The Idea of Social Structure: Papers in Honor of Robert K. Merton

By Lewis A. Coser | Go to book overview

The Myth of the Renaissance *

ROBERT NISBET


1

T HE Italian Renaissance of the fifteenth century is unique among ages of claimed cultural efflorescence, the so-called golden ages, in that it is largely the creation of a single man, Jacob Burckhardt. His Die Kultur der Renaissance in Italien, published in 1860, almost immediately established the Quattrocento in Italy as a major period of intellectual as well as artistic history, as the seedbed of modernity, and as the most resplendent avatar perhaps since the Athenian fifth century B.C. of the Muse's visits to this world. Beyond this, I think it can fairly be said that Burckhardt's book, while it did not actually create, lent immense reinforcement to a periodization of European history that is even today among the most cherished idols of the Western mind.

Whatever the defects of the book, and they are many, however much Burckhardt owed to others, especially Michelet whose own work on the Renaissance and its origins in the Italian humanist mind carried with it even the celebrated phrase "the discovery of the world and of man" that Burckhardt was to feature, no one will take from Burckhardt's book the impact upon almost all readers that bespeaks originality and literary power in high degree. Rare to this moment is the reader who does not come away from the book with emotions akin to those that seized Keats on reading Chapman's Homer. Burckhardt's book remains today what it was almost immediately declared to be at the time of its publication, one of superlative imagination and, for that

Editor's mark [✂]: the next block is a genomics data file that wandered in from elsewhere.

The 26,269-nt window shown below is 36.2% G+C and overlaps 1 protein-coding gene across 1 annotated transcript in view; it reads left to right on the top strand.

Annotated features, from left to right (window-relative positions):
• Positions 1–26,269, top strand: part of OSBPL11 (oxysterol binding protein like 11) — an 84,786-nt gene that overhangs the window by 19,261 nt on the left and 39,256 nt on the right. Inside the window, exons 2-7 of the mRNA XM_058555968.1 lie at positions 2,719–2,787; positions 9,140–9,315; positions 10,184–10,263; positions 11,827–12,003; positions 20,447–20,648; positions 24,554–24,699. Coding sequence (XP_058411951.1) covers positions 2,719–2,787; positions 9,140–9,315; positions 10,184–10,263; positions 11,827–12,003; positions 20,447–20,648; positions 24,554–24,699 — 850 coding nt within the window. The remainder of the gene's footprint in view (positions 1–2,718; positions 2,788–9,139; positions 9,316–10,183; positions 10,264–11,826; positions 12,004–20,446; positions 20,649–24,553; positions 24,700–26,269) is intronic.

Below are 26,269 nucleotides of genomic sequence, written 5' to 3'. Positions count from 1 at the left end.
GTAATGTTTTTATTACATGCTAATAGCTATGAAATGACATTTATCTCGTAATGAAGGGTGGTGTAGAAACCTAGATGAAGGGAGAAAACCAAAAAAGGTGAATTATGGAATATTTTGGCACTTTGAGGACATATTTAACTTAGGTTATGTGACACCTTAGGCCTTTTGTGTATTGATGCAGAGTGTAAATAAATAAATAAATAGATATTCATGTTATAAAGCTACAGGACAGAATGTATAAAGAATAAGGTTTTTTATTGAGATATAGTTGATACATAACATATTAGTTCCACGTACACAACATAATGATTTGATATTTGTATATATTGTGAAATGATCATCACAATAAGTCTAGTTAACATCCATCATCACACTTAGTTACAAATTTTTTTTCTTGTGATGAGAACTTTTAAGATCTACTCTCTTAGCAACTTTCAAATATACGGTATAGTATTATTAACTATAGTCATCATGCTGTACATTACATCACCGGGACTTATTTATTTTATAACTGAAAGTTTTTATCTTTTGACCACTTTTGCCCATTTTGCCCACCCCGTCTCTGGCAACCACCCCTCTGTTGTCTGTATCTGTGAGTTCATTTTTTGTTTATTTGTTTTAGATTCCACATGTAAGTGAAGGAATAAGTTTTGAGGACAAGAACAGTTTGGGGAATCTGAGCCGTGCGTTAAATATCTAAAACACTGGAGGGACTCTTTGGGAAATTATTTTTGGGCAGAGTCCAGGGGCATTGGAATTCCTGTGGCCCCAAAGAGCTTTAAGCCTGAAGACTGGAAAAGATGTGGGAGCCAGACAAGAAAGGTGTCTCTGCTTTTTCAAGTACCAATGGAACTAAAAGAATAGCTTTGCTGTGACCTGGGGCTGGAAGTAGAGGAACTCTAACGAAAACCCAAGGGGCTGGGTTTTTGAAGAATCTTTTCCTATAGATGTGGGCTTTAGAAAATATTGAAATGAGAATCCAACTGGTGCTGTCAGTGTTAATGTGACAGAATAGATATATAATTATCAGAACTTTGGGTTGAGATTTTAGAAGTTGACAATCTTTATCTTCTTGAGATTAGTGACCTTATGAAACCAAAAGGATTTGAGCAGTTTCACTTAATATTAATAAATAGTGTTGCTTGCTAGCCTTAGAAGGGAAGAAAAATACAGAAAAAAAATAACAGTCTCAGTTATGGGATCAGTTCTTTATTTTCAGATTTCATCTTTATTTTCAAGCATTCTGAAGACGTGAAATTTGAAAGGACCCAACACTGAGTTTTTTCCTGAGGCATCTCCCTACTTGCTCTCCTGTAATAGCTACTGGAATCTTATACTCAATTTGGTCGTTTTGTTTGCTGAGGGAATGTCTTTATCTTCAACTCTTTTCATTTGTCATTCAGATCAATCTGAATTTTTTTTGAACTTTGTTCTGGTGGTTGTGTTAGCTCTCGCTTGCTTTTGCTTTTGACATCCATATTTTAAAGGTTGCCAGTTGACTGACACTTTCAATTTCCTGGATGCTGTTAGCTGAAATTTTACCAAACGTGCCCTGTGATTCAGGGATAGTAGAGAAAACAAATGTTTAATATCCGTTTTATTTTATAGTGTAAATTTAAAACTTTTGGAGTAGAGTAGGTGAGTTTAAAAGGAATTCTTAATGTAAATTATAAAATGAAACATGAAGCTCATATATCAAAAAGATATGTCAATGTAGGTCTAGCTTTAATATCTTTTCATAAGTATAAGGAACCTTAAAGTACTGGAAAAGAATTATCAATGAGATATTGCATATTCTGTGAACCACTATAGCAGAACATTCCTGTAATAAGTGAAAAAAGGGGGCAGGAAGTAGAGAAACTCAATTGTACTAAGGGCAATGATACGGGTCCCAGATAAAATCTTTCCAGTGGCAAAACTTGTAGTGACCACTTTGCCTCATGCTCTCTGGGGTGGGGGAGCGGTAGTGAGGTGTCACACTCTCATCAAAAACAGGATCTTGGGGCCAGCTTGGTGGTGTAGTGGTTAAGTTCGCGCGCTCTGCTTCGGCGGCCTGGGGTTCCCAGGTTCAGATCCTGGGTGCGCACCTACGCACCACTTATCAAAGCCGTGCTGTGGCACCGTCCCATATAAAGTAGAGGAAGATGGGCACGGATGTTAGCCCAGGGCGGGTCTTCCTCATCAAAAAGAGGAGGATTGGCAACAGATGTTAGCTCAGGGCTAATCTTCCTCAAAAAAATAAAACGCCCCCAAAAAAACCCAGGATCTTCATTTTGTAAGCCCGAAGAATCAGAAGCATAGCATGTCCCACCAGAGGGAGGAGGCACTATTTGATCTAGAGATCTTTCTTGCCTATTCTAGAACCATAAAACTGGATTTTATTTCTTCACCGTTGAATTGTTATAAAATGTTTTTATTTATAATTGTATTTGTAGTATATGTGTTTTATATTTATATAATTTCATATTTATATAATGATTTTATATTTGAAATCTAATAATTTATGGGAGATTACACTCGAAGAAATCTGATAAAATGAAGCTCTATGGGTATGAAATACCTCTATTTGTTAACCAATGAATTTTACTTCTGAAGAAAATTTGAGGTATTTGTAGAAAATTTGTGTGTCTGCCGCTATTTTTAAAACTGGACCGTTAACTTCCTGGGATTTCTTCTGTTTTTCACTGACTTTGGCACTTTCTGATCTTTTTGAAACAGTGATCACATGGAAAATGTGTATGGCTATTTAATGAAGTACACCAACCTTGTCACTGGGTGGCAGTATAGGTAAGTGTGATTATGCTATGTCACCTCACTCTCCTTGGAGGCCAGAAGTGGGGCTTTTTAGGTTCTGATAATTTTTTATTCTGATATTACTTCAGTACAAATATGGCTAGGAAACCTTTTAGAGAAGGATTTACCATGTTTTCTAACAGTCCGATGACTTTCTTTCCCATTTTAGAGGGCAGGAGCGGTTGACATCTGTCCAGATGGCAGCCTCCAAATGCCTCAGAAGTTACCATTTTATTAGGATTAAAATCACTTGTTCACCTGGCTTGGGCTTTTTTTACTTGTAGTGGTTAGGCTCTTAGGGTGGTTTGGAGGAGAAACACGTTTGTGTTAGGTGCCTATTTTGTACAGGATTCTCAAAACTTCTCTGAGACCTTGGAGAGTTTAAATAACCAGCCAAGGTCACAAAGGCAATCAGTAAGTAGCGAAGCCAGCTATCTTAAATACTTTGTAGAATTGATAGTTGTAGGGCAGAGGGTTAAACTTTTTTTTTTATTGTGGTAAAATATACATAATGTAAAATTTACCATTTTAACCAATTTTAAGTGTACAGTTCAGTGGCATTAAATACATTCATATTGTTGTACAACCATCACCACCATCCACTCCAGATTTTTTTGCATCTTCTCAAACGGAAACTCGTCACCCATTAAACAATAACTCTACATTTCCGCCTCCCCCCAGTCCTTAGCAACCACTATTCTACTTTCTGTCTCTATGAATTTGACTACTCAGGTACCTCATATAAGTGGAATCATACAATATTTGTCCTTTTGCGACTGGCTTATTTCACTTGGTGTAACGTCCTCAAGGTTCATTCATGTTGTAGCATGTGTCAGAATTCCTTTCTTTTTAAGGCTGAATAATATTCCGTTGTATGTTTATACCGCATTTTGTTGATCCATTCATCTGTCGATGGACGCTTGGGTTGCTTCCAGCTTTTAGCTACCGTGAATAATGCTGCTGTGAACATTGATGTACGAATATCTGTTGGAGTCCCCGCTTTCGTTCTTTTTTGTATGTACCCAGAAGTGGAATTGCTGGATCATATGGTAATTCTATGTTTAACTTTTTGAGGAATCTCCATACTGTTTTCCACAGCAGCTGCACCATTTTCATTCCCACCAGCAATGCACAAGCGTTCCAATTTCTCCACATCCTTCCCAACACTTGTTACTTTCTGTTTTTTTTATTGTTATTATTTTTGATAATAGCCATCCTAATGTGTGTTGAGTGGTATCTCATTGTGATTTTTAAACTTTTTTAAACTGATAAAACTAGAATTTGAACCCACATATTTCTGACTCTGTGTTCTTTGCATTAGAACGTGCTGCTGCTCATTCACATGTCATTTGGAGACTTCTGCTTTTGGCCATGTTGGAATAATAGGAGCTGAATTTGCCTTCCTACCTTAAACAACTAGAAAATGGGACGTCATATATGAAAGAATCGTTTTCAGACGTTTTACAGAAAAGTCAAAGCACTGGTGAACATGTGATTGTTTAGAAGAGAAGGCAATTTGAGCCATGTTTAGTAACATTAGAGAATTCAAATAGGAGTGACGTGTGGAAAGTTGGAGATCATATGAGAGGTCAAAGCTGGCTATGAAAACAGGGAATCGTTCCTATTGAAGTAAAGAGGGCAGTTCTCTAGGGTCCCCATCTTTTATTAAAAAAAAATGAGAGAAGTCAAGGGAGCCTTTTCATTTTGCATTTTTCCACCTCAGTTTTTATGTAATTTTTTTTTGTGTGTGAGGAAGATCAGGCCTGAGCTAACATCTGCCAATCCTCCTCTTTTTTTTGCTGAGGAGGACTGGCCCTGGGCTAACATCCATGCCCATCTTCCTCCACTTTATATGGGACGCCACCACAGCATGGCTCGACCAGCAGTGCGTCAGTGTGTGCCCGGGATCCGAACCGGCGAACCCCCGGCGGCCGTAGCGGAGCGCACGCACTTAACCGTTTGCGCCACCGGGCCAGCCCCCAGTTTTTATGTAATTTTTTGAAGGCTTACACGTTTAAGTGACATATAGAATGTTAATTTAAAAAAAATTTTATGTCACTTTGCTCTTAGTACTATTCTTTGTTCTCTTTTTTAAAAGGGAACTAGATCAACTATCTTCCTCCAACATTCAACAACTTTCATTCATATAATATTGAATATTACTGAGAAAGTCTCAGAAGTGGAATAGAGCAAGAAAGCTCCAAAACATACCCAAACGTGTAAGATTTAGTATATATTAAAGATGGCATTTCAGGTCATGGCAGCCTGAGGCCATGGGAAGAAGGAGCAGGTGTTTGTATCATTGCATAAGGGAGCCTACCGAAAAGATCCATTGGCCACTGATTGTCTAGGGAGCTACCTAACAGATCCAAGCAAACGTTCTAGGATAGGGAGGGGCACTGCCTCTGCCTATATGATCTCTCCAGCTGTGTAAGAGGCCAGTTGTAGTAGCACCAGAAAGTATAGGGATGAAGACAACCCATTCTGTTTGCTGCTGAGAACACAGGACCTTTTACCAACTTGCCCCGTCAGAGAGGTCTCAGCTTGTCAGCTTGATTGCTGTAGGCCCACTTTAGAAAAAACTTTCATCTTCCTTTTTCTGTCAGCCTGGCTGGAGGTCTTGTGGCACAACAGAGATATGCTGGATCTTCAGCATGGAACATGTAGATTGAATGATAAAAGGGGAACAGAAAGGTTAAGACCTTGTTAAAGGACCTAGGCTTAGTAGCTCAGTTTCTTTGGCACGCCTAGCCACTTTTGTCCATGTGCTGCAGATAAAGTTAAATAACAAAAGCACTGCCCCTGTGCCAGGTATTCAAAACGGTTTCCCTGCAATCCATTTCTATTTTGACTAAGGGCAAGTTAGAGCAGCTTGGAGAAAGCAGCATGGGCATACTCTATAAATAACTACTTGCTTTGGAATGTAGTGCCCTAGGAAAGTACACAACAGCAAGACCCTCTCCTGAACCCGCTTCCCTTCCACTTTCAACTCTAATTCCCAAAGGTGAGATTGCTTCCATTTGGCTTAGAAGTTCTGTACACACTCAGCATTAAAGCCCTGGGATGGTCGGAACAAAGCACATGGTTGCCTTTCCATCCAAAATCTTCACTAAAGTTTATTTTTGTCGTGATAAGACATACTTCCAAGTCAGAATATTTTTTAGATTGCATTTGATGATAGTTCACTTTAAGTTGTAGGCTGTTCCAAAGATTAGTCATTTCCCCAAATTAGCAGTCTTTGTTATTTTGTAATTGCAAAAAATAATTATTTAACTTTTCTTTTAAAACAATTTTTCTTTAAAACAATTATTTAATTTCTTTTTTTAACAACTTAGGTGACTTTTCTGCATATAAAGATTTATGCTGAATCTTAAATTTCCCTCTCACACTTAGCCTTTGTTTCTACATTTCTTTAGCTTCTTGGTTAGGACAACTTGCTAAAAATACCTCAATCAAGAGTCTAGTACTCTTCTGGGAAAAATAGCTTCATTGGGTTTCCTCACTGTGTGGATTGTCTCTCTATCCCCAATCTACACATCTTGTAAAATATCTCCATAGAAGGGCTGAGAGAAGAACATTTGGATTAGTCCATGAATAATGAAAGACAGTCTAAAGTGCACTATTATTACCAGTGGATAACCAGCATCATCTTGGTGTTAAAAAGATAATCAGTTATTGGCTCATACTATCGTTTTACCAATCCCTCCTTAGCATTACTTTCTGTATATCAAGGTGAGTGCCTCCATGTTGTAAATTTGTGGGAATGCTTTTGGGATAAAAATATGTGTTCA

____________________
*
This essay is an enlarged and revised version of a review-essay that appeared in Comparative Studies in Society and History ( October 1973).

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